If you want to add color to your double-bleached hair, you are in the right place! Coloring hair that has been bleached twice can be risky, and if you don’t use the right products and methods, you can severely damage your already fragile hair. But if done right, coloring double-bleached hair doesn’t have to end in a disaster.
Before you even buy the color you will apply to the hair, keep notes of the do’s and don’ts of coloring double-beached hair. You don’t want to make a mistake just because you didn’t acquire all the facts first.
In this article, we will discuss the key dos and don’ts of coloring double-bleached hair so that you can be prepared for the color process. If you apply the suggestions below, you will be one step closer to achieving your perfect hair color without destroying your hair!
Double-Bleached Hair Do’s
- Test the elasticity of your hair before applying color.
- Use a demi-permanent or semi-permanent color.
- Treat your hair after coloring it.
Double-Bleached Hair Don’t’s
- Don’t use a permanent hair color.
- Don’t color your hair frequently with a demi-permanent color.
- Don’t use heat to process your color.
Coloring Double Bleached Hair: The Do’s
There are three things that you must do to color your double-bleached hair while still maintaining its health. After all, there is no use in having the perfect hair color if your hair is damaged, unruly, and altogether a mess.
#1. Test the Elasticity of Your Double Bleached Hair Before Coloring it
Before even buying the hair color that you are going to use, test the elasticity of your hair to discover just how much more it can actually take. Sometimes, we have high hopes for our hair, but it tells us otherwise.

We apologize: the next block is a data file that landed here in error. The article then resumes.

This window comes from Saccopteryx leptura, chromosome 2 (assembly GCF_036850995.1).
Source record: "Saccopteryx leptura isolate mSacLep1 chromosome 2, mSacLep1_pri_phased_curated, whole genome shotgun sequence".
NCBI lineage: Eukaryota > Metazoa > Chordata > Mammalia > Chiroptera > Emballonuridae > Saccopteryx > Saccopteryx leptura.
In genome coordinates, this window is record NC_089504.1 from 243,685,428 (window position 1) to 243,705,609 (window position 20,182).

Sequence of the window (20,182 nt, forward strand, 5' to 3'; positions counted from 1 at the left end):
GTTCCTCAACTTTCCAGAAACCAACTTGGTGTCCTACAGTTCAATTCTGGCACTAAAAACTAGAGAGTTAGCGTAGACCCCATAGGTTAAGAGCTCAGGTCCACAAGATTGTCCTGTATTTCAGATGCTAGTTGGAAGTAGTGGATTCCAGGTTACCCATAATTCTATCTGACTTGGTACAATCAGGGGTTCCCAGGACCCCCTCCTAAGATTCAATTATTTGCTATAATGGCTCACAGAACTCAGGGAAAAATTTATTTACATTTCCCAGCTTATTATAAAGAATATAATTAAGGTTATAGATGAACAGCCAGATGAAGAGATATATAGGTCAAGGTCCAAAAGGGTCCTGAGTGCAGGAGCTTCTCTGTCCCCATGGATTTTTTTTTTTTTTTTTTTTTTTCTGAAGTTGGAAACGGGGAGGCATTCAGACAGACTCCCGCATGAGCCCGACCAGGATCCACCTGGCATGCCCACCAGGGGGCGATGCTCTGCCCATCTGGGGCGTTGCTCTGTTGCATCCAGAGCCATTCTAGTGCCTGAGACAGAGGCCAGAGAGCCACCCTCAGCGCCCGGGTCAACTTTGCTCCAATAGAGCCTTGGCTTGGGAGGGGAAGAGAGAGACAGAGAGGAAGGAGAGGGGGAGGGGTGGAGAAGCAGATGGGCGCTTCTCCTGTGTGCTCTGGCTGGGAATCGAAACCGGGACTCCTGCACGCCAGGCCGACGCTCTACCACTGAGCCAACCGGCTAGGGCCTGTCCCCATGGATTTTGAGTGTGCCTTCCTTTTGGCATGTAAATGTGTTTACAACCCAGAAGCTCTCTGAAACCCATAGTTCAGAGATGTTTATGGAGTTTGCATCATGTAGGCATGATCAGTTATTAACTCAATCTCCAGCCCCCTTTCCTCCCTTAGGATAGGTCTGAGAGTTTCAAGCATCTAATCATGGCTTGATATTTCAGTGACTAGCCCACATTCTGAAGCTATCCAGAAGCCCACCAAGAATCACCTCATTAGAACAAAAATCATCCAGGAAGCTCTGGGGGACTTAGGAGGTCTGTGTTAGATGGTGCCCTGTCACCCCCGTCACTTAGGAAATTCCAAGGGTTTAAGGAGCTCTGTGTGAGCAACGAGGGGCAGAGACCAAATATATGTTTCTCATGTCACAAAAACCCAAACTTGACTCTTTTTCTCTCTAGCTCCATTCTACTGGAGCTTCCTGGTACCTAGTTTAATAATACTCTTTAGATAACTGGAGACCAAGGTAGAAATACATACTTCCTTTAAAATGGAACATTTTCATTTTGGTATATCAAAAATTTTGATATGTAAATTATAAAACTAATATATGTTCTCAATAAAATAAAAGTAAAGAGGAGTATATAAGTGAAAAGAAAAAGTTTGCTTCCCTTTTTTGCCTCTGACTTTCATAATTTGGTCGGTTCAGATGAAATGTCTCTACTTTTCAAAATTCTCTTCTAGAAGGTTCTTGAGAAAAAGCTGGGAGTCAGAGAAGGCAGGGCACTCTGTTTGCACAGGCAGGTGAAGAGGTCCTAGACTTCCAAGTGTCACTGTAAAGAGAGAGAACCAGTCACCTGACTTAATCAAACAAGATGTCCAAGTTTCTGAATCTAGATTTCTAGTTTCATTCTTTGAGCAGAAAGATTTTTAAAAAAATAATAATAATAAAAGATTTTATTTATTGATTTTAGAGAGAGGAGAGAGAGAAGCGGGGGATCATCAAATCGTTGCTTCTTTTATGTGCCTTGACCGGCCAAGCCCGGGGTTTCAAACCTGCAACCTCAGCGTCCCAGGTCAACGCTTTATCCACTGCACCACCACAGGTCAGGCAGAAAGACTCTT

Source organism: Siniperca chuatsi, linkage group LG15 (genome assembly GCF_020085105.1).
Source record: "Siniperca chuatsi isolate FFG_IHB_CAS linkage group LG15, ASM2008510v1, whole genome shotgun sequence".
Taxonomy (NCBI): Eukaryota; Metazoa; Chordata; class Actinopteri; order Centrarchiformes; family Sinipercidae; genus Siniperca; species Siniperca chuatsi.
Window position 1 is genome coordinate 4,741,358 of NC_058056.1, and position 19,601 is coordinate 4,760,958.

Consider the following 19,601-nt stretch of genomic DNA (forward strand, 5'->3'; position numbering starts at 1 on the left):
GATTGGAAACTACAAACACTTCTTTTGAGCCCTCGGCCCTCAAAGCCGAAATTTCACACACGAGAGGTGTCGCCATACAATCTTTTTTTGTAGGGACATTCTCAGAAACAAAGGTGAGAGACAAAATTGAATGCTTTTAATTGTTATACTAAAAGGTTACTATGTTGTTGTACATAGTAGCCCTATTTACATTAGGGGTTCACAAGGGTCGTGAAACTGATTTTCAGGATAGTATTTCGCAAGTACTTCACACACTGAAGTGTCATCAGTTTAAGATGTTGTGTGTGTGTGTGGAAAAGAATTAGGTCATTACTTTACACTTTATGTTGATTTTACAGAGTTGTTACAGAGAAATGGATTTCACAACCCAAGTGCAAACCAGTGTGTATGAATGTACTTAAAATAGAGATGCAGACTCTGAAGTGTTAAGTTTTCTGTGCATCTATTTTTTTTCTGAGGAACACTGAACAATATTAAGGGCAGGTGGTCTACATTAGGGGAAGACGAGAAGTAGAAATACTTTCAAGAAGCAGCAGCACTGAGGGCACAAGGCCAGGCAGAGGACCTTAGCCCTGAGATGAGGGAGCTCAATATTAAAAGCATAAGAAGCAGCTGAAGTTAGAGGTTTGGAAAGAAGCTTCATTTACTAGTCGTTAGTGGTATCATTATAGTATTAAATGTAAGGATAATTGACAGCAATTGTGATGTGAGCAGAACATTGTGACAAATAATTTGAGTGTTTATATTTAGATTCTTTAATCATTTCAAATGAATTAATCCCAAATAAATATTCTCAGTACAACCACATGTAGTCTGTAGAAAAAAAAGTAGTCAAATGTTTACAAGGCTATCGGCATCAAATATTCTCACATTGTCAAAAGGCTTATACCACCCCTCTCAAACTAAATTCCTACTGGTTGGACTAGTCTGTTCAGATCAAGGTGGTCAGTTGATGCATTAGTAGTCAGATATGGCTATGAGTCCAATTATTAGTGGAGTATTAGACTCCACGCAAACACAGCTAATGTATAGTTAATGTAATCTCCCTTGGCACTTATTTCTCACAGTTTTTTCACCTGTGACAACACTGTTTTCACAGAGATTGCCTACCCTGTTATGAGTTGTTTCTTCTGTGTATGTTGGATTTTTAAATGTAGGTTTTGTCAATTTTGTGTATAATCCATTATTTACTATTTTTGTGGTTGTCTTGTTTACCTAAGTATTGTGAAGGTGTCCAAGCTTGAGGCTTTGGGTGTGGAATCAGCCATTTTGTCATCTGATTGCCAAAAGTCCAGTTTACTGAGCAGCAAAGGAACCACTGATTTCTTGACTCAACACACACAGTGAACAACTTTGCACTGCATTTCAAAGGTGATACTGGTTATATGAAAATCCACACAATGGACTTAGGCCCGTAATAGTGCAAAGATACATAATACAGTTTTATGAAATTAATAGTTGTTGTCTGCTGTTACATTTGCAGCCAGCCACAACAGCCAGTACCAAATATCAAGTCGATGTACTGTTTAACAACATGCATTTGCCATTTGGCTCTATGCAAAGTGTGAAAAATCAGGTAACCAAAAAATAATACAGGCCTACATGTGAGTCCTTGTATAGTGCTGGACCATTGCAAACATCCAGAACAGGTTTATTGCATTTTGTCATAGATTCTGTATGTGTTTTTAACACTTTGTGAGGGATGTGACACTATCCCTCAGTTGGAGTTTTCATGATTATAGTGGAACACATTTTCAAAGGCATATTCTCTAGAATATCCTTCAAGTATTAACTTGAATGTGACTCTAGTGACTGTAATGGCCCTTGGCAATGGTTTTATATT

What Is the Elasticity of Hair?
Simply put, the elasticity of hair is its ability to stretch. You want your hair to have some elasticity, but not too much. When your hair has the proper level of elasticity, this is a sign that it’s healthy.
How Do I Test the Elasticity of My Hair?
In order to test hair elasticity, isolate a single hair strand. You will need good lighting for this, so make sure to conduct the elasticity test in a well-lit area.
Once you have isolated one strand of hair, hold the bottom end of the strand with one hand, and use your other hand to hold the strand about three inches above. Gently pull each side in opposite directions to create tension on the strand of hair. The hair should stretch a little bit, and then bounce back to normal when you release the tension.
If your hair breaks apart instantly, it is dry and brittle and needs some extra hydration and some serious care. If it never bounces back to normal, and instead stays stretched out and eventually breaks, your hair is severely damaged, and any additional chemical process will damage it even more.
What Do I Do Now?
The elasticity test you have done on hair should have given a good idea about its condition. If your hair is too brittle or elastic, you may need to postpone coloring your hair that is bleached twice already until after you have done some hydration and keratin protein treatments to build its strength back up.
However, if your hair has normal elasticity, meaning that it stretched a little and then bounced back to its original position, get ready to color your double-bleached hair!
#2. Use a Demi-Permanent or Semi-permanent Hair Color on Your Double Bleached Hair
As previous chemical processes damage your hair, select a type of hair color that will not cause excessive damage. These would include semi-permanent and demi-permanent hair colors.
Whether you choose to use a semi-permanent or demi-permanent hair color is up to you, but you can be assured that either one is okay for double-bleached hair.
#3. Treat Your Double Bleached Hair After Coloring It
After you color the double-bleached hair, it’s essential that you apply regular moisture and protein treatments to maintain its health. I suggest alternating these treatments every other week so that you can keep your hair balanced.